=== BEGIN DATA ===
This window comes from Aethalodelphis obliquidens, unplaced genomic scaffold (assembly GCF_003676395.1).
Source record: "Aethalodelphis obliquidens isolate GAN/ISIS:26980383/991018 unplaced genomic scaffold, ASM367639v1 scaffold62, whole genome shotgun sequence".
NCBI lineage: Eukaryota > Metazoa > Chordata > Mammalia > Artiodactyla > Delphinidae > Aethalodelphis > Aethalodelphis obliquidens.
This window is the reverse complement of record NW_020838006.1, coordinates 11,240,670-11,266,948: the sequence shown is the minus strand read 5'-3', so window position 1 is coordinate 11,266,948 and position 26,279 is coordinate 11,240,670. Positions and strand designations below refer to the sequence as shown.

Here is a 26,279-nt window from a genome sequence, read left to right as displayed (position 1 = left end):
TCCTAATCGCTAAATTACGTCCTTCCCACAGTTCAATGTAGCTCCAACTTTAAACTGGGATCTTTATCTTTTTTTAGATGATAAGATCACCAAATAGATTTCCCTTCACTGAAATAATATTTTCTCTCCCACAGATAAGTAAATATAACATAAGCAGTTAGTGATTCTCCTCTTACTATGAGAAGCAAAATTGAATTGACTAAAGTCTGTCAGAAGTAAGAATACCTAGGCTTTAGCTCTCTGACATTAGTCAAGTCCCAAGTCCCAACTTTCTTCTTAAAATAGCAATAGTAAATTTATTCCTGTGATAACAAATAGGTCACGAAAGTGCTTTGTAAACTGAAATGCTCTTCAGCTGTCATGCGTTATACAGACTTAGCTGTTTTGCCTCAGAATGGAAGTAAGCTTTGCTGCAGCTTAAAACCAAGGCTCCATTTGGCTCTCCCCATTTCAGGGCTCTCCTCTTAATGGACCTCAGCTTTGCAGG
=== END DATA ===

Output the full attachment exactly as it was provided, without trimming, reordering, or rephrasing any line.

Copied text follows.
This window comes from Aethalodelphis obliquidens, unplaced genomic scaffold (assembly GCF_003676395.1).
Source record: "Aethalodelphis obliquidens isolate GAN/ISIS:26980383/991018 unplaced genomic scaffold, ASM367639v1 scaffold62, whole genome shotgun sequence".
NCBI lineage: Eukaryota > Metazoa > Chordata > Mammalia > Artiodactyla > Delphinidae > Aethalodelphis > Aethalodelphis obliquidens.
This window is the reverse complement of record NW_020838006.1, coordinates 11,240,670-11,266,948: the sequence shown is the minus strand read 5'-3', so window position 1 is coordinate 11,266,948 and position 26,279 is coordinate 11,240,670. Positions and strand designations below refer to the sequence as shown.

Here is a 26,279-nt window from a genome sequence, read left to right as displayed (position 1 = left end):
TCCTAATCGCTAAATTACGTCCTTCCCACAGTTCAATGTAGCTCCAACTTTAAACTGGGATCTTTATCTTTTTTTAGATGATAAGATCACCAAATAGATTTCCCTTCACTGAAATAATATTTTCTCTCCCACAGATAAGTAAATATAACATAAGCAGTTAGTGATTCTCCTCTTACTATGAGAAGCAAAATTGAATTGACTAAAGTCTGTCAGAAGTAAGAATACCTAGGCTTTAGCTCTCTGACATTAGTCAAGTCCCAAGTCCCAACTTTCTTCTTAAAATAGCAATAGTAAATTTATTCCTGTGATAACAAATAGGTCACGAAAGTGCTTTGTAAACTGAAATGCTCTTCAGCTGTCATGCGTTATACAGACTTAGCTGTTTTGCCTCAGAATGGAAGTAAGCTTTGCTGCAGCTTAAAACCAAGGCTCCATTTGGCTCTCCCCATTTCAGGGCTCTCCTCTTAATGGACCTCAGCTTTGCAGG